Proof-of-control from parent domain


#1

Hi,

I’m part of a big company with a root domain : mycompany.com
Inside this company, there are many hostnames, not reachable from internet. For instance, a developper’s machine is named machine_name.mycompany.com.
We are developping mobile webapps with http2 and we need to test them from an iPad. The iPad connects to the developpers machine. Unfortunatelly, since we cannot install a Cert Authority on the iPad for safari to use it, we have to get a valid signed certificate for every developper’s machine for the iPad to trust the service runing on the dev’s machine.
It is not possible to give the company’s wildcard to every developper neither to buy one certificate for every machine.
I saw letsencrypt as a solution until I found out that the subdomain should be accessible from the internet using http for proof-of-control.
Is it possible to get a proof-of-control for a subdomain from the parent domain that runs an http server ?

Thanks


#2

At least someone has managed to install corporate CA certificates onto a iPhone or iPad?

But even if that’s not possible: you’re saying the HTTP server of the parent domain can serve content for the subdomains? If so: it’s very well possible, indeed. Run the client in manual mode and set your parent domain HTTP server up in a way the challenge for the specified subdomain is specifically accessible on that subdomain and you should be good to go. Keyword here is manual mode :wink:


#3

Indeed it is possible to install certificate on iOS devices but not in the system keychain which is the only one used by safari. Therefore, safari cannot see manually installed certificates.
The http server of the parent domain does not serve for subdomains.
Moreover, as subdomains are not registered in my company’s public bind9 configuration, those subdomains are not visible from outside the company.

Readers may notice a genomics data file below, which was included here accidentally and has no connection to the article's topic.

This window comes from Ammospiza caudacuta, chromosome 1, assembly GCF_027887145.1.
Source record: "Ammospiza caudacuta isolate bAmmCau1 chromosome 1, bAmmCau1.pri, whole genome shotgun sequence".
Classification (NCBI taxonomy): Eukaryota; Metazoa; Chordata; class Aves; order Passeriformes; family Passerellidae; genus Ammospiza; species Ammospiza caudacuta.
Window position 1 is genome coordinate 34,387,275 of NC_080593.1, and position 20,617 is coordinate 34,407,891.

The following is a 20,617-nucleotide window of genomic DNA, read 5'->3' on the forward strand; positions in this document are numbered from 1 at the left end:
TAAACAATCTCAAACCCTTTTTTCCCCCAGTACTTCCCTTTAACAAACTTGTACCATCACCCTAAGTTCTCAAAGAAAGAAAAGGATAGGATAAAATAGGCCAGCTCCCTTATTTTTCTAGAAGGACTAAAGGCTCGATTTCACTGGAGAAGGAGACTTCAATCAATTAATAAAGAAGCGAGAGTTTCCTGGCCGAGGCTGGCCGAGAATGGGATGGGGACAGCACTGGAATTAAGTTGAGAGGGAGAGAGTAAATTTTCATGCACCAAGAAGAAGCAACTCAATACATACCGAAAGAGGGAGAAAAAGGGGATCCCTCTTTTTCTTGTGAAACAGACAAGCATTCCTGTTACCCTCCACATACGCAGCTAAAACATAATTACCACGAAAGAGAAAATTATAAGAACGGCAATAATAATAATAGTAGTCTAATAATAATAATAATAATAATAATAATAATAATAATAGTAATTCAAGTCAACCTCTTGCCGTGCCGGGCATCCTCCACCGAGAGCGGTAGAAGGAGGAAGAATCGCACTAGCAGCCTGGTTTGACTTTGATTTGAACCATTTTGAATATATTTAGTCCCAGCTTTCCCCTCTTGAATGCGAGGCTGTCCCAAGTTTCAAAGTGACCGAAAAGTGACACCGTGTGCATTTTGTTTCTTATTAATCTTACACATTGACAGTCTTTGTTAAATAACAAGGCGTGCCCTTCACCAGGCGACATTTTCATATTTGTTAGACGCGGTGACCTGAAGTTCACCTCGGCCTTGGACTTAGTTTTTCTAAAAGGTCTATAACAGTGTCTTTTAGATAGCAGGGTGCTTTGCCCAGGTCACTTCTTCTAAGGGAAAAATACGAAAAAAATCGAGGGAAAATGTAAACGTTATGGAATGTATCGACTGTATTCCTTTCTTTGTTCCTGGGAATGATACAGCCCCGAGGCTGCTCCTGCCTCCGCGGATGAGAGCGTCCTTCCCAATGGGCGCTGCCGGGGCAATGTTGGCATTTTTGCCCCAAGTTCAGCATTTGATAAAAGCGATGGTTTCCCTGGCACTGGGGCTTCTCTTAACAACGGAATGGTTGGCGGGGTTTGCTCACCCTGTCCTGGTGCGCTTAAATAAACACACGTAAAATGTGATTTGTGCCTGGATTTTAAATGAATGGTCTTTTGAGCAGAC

#4

Any news on this ? Thanks


#5

I don’t think this is possible: Let’s Encrypt needs proof you have control over those subdomains. Having just the parent domain isn’t enough. If those subdomains aren’t accessible from the WWW, how should Let’s Encrypt know you own them?


#6

Is there concrete examples where parent domains’ owner have no control on subdomains ?
Maybe I’m missing something here. I remember buying a certificate for a subdomain at Comodo with proof-of-control on the parent domain.


#7

I’d like an answer too.

I’ve got a different use: automated devices behind NAT.

Let’s say I make a printer or nas box or an network-controlled-toaster. I (manufacturer) owns toasters.com and sells toasters in a shop.

When customer plugs his toaster into network, it would register itself on toasters.com and become device123.toasters.com; toasters.com will publish an A entry pointing to device address in LAN.

toasters.com can make any requires set up on letsnecrypt in advance.

Could such device possibly get certificate from Let’s Encrypt or is that clearly outside of issuance policy?


#8

Note that private ip addresses SHOULD not appear in the public DNS, and that some ISP filter them.

Moreover, you should consider using dns-01 validation that do not require any device to be reachable from the internet.
dns-01 validation is currently implemented in some alternate clients such as letsencrypt.sh.


#9

Thanks, Nit;

DNS validation makes perfect sense for this use-case!